• “Portraits from the Museum of Modern Art”

    The collection is a varied group of portraits by moderns in all media, including photography. The works are not always of major stature but it is not the purpose of such a collection to present masterpieces. Taken as a whole they provide a fascinating parade of faces and viewpoints. The exhibition, displayed jointly in the galleries of these adjacent colleges, has a leisurely rambling quality that makes it ideal for study. The nature of portraiture makes it a strong suit for the German Expressionists and they dominate the show in size, numbers, and muscle. There are, for instance, six portraits

  • Joan Jacobs

    “This is not a picture of a “Rocket to the Moon.” It simply illustrates the fact that over every endeavor of nature and man . . . exists one absolute truth, as symbolized by a bright circle.” This legend is engraved in metal on one of the several plaques attached to works in Joan Jacobs’ most recent show. She has moved into the icy philosophical realm of “non-painting”; things which are intended as confrontation machines, concrete metaphors that make demands not unlike an oracle’s veiled pronouncements. This is not the scattergun attack of the objectmaker or the pop-artist but rather carefully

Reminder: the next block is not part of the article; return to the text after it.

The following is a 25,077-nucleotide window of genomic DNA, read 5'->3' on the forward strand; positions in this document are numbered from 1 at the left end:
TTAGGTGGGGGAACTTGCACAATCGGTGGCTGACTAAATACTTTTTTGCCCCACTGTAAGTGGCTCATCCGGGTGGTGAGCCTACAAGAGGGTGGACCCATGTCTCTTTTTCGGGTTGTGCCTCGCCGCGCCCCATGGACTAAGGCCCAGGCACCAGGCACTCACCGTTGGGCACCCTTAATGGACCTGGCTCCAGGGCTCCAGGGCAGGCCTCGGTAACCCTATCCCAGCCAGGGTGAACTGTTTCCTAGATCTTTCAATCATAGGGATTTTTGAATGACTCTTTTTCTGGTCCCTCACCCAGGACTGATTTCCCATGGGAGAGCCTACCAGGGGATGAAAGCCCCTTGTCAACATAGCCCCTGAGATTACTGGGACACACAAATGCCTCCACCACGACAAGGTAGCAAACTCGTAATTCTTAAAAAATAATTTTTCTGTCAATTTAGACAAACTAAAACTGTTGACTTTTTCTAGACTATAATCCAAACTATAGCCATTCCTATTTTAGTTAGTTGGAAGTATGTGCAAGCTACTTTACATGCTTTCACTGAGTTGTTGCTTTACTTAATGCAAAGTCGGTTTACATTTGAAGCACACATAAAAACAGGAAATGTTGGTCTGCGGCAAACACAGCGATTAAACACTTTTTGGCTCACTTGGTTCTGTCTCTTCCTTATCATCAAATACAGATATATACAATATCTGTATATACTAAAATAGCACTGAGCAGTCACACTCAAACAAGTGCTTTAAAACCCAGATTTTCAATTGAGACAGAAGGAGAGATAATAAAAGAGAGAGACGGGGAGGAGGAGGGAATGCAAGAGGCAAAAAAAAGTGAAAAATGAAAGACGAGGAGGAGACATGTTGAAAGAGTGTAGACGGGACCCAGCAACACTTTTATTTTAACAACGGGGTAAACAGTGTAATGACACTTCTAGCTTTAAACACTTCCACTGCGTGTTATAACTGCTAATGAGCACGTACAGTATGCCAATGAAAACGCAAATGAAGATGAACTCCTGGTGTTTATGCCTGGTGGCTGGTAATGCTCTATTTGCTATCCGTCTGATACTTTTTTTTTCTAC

• Phillippe Hosiasson

    The catalog preface by Pierre Schneider defines the works as “Geometry reformulated by nature,” and it is a telling description of the immensely sad canvases by this Russian-born, Paris-based painter. As his theme, he uses forms evocative of old stucco walls with door or window openings. The technical approach is that of a construction-in-paint. The paint is heavily applied and manipulated on the canvas in layers; when the textural forms are built they are enriched with glazes and sprinklings of dry color. This elaboration endows the surfaces with a material density and in some of the paintings,

  • Deborah Remington

    Good stout paint surfaces occupied with great eclat and surety mark the works of this vigorous, latterday action painter. The sureness of image and impeccable control is a little unnerving and raises a nagging suspicion that the “precarious journey into the unknown” was as predictable as a Michelin Tour. But perhaps it is an unfair cliche to expect painting as handsome, genuine, and large as these to register the uncertainties and shifts in goal that go with all-out improvisation. As a group they have a true calligraphic declaration in that the gesture, with all its thrust, is contained, and